12 Science-Backed Nutrition Tips for Runners and Triathletes

Male triathlete displaying intense focus and impressive endurance while swimming, thanks to a well-balanced marathon nutrition diet

The nutritional needs of runners and triathletes are unique. When you are logging dozens of miles a week, your body requires fuel that replenishes energy and supports the strengthening of your muscles, bones, tendons, and other tissues. Equal attention to both your training regimen and your diet is required for maximum progress and performance. Nutrition for runners focuses on whole foods rich in carbohydrates, protein, fats, as well as a plethora of vitamins and minerals. 

Looking for ways to improve your diet as a runner or triathlete? Are you preparing for a marathon or half-marathon? We’ve compiled evidence-based tips specific to your needs as a high-performance individual. 

#1 Nutrition for Runners & Triathletes: Calculate Your Specific Calorie Needs

It may seem basic, but in order to feel your best and achieve the results you want, you need to know your daily calorie needs. There are several things to take into consideration, including the time you spend training every day, your Base Metabolic Rate (BMR), your balance of macronutrients, and how you FEEL about how much you’re eating. 

Some basic guidelines are as follows: 

  • For Men50 kcal/kg/day + additional intake to compensate for miles/resistance training 
  • For Women45 kcal/kg fat-free mass + additional intake to compensate for miles/resistance training 

Important note for female athletes: Researchers have noted that female athletes tend to have lower energy intake than their male counterparts, which may lead to nutritional imbalances and deficiencies. This is likely due to cultural expectations and underestimated calorie needs. Women should take extra care to get the amount of food they need to stay strong, healthy, and nutritionally balanced. 

No two runners are alike, and you should experiment to find your “sweet spot” with daily food intake. Nutrition for runners and marathon runners should be personalized to each individual.   

#2 Fuel Up Before Your Race or Training

Eating about 30-120 minutes before a run will ensure you have good energy for your workout, and also help to prevent hunger pangs later on during the day. Exactly when you eat is something you need to figure out for yourself. Some runners like to eat within 30 minutes of a run, and others need a solid hour or two after eating before they feel ready to hit the road. In general, the more difficult your run, the more time you should put between your pre-run snack and your workout, to avoid stomach upset. 

You want to eat mostly carbs, as these will digest easily and provide a quick energy source for your muscles. Fats, fiber, and heavier foods take too long to digest and may lead to digestive upset or sluggishness during your run. 

Along with carbs, collagen is a great protein to ingest pre-workout. The amino acids will peak in your body around 60 minutes, so consuming a collagen protein shot 15-30 minutes before you exercise is ideal. 

Some good pre-workout choices may include:

  • Banana
  • Almond butter 
  • Oatmeal
  • Honey stick 
  • Toast with peanut butter and jam
  • Berries 

Experiment with your snacks to see which ones help you feel the best during a run. When you are heading into a race or event, however, stick to ones you know work well for you. It may take some trial-and-error, but in time you will find your “go-to” snacks and meals that help to fuel your runs and give you optimum nutrition. For runners, quality is the most important thing to focus on when choosing your food.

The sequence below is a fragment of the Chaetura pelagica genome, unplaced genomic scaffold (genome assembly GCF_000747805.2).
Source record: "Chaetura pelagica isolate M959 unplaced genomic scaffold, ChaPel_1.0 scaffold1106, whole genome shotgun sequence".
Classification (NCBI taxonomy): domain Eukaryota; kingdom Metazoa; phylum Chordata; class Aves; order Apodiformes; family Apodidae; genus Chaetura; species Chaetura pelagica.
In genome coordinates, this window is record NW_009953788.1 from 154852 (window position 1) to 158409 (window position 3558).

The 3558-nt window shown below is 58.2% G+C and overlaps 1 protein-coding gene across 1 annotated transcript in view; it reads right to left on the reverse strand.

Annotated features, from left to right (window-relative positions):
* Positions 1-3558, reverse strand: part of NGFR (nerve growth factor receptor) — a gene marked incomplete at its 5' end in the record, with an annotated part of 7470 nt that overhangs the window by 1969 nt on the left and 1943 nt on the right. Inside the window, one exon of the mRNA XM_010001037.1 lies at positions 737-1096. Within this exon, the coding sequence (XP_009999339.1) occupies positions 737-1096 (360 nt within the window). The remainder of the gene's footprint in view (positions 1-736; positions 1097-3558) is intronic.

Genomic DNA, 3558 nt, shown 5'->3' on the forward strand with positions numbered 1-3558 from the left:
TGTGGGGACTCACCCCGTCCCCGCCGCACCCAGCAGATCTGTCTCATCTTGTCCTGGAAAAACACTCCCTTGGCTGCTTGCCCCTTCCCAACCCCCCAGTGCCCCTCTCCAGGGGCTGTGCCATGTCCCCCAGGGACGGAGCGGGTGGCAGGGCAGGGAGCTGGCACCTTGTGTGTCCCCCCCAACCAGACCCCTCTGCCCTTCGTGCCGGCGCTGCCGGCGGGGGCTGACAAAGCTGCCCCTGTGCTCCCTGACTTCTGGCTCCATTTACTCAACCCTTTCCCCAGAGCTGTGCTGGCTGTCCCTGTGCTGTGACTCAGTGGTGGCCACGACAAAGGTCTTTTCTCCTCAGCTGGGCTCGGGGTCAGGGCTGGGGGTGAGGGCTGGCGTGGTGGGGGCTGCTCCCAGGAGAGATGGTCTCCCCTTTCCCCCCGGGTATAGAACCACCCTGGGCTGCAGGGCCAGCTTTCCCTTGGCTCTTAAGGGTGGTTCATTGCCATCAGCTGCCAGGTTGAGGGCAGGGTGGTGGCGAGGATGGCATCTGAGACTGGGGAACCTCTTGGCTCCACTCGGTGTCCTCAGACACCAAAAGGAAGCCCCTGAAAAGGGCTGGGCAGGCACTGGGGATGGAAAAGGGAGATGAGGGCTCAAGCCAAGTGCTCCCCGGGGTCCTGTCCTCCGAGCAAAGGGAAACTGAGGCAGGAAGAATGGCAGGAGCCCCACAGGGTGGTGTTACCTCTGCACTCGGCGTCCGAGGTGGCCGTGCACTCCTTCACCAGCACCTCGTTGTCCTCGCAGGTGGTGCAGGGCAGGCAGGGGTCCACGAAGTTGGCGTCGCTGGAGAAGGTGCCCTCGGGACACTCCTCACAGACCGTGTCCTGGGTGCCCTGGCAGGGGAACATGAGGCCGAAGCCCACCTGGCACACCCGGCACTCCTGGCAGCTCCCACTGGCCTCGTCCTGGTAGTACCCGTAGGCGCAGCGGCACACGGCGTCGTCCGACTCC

#3 Drink The Right Fluids 

Depending on the length and difficulty of your run, you want to make sure you’re drinking the right fluids. For runs shorter than 60 minutes in a mild environment, water should suffice. Once you bump over 60 minutes, or if you are doing a run in hot weather, you want to add fluids that contain electrolytes. Some good options include coconut water, sports beverages, electrolyte-mix packets, etc. Be wary of sports drinks that contain too much sugar or artificial flavors/colors. 

#4 Make Sure Your Mid-Run Snack Is More Than Carbs

Endurance athletes who are logging a lot of miles every week will benefit from a carbohydrate-protein blend during a workout.

Numerous studies have found benefits to co-ingesting carbohydrates and protein mid-workout versus carbohydrates alone. Adding protein to the mix helps to reduce post-muscle soreness, enhance mood/energy, restore muscle function, and improve future exercise performance. Our favorite way to do this is with a liquid protein/carb shot. These are small and easy to consume without halting your run and quickly absorbed so as not to upset your stomach.  

#5 Refuel Within The Glycogen Recovery Window 

The glycogen (energy) stores in your muscles are depleted during a long, difficult workout. This depletion is the main cause of mid and post-workout fatigue.

Research has found that refueling with carbohydrates within the first 12-15 minutes after your workout has the greatest effect on the restoration of muscle glycogen. Doing so may also enhance exercise capacity if you are doing a repeated exercise bout. 

Because refueling with protein is also important after a workout, we recommend having a protein/carb combination available immediately after your run. Some runners swear by a glass of chocolate milk for this quick recovery period.

#6 Eat Your Pre-Race Meal at the Right Time 

According to the latest research, waking up 3-4 hours before your race to consume your pre-race meal will provide you optimum time for digestion while also ensuring you are fueled up for the run. Then 15-30 minutes before your run, top off with a highly absorbent collagen protein/carb shot

If you are running a marathon or half marathon which starts early in the morning, you may be tempted to run on an empty stomach or eat right before your race. While some runners may be able to pull this off without digestive upset, ultimately your performance may suffer if you run on an empty or full stomach. Do your best to eat at least 1-4 hours before the race begins.